U.S. Navy to call at Taiwan ports — a harder line on China from Trump? – China’s latest political and current affairs news


A summary of the top news in Chinese politics and current affairs for June 29, 2017. Part of the daily SupChina newsletter, a convenient package of China’s business, political, and cultural news delivered to your inbox for free. Subscribe here.

Since Donald Trump’s tweet of June 20 — “While I greatly appreciate the efforts of President Xi & China to help with North Korea, it has not worked out. At least I know China tried!” — the American president’s administration has been talking tough:

  • Reuters reports that on June 27, Secretary of State Rex Tillerson personally announced the release of a report on human trafficking and forced labor, placing China on its list of the worst offenders. This was in contrast to his break from convention for secretary of state when on March 3 he did not present the American government’s annual report on global human rights problems, which never fails to criticize China.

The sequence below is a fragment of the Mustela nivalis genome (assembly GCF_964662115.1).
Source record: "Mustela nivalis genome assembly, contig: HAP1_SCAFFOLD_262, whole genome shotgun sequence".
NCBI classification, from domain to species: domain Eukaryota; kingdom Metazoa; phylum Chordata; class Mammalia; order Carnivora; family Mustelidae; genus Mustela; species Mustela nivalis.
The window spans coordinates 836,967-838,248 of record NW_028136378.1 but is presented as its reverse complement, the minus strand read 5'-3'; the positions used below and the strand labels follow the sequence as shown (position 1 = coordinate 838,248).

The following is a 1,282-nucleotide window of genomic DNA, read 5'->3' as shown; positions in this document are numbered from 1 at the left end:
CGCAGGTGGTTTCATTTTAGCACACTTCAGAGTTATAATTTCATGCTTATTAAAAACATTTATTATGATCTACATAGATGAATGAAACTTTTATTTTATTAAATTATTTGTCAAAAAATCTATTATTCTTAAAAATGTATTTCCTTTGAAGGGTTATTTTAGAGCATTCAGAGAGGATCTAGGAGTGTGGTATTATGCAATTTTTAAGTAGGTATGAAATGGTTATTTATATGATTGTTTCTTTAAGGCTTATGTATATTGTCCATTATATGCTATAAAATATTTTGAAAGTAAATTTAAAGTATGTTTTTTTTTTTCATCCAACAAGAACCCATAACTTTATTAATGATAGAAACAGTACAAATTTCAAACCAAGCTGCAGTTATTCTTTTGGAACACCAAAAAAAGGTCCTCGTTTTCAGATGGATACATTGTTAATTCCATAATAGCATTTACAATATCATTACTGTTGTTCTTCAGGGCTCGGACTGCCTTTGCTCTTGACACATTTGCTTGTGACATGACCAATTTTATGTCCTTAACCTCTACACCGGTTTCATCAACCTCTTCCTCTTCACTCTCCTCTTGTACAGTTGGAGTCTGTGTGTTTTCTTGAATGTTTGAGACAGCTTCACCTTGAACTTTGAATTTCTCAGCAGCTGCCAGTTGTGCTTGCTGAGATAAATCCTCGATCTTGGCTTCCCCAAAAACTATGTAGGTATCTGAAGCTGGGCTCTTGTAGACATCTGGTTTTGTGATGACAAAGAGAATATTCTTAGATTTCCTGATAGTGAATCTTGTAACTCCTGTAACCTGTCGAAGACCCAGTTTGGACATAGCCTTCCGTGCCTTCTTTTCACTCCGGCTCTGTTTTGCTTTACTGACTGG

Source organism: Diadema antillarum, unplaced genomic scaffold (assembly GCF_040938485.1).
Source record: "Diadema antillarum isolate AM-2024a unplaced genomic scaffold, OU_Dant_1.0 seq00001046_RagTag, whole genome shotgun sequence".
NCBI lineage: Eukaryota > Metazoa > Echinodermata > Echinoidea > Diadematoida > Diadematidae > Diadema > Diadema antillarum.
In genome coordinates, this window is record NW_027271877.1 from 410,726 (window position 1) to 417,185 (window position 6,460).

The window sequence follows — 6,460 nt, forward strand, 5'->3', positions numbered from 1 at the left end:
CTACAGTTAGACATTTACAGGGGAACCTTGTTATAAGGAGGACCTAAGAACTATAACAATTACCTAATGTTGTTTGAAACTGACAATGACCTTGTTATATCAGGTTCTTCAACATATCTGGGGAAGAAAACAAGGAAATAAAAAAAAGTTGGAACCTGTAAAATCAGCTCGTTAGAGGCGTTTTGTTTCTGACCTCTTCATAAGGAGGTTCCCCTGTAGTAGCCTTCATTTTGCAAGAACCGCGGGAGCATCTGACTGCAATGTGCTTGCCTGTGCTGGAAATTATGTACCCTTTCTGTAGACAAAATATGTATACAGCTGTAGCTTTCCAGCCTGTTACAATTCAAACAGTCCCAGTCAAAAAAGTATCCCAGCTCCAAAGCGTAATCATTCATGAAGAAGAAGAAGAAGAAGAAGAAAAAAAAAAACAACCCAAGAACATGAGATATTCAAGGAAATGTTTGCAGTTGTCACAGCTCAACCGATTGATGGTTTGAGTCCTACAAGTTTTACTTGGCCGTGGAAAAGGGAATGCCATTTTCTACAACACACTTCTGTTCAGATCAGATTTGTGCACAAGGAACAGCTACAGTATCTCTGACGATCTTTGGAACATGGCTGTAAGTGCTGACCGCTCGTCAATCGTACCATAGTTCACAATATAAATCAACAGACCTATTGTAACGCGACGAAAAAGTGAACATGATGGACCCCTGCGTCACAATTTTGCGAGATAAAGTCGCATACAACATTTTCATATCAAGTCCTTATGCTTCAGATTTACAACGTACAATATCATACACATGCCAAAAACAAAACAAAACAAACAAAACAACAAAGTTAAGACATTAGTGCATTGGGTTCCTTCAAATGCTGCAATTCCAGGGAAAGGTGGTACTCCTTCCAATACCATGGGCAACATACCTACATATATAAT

• The Wall Street Journal says (paywall) that the Senate Armed Services Committee has approved reestablishing “regular ports of call by the U.S. Navy at Kaohsiung or any other suitable ports in Taiwan and permits U.S. Pacific Command to receive ports of call by Taiwan.” The Journal says that “if ratified by Congress, the new policy would roll back nearly 40 years of U.S. deference to China.”
  • The Associated Press reports that the “Trump administration has blacklisted a small Chinese bank accused of illicit dealings with North Korea, escalating pressure to get Beijing to rein in its wayward ally.”
  • The New York Times reports (paywall) that “White House officials and a group of lawmakers on both sides of the aisle are pushing for new laws intended in part to keep closer tabs on the surge of Chinese money into America.”

Trade agreements

THAAD in South Korea


Liu Xiaobo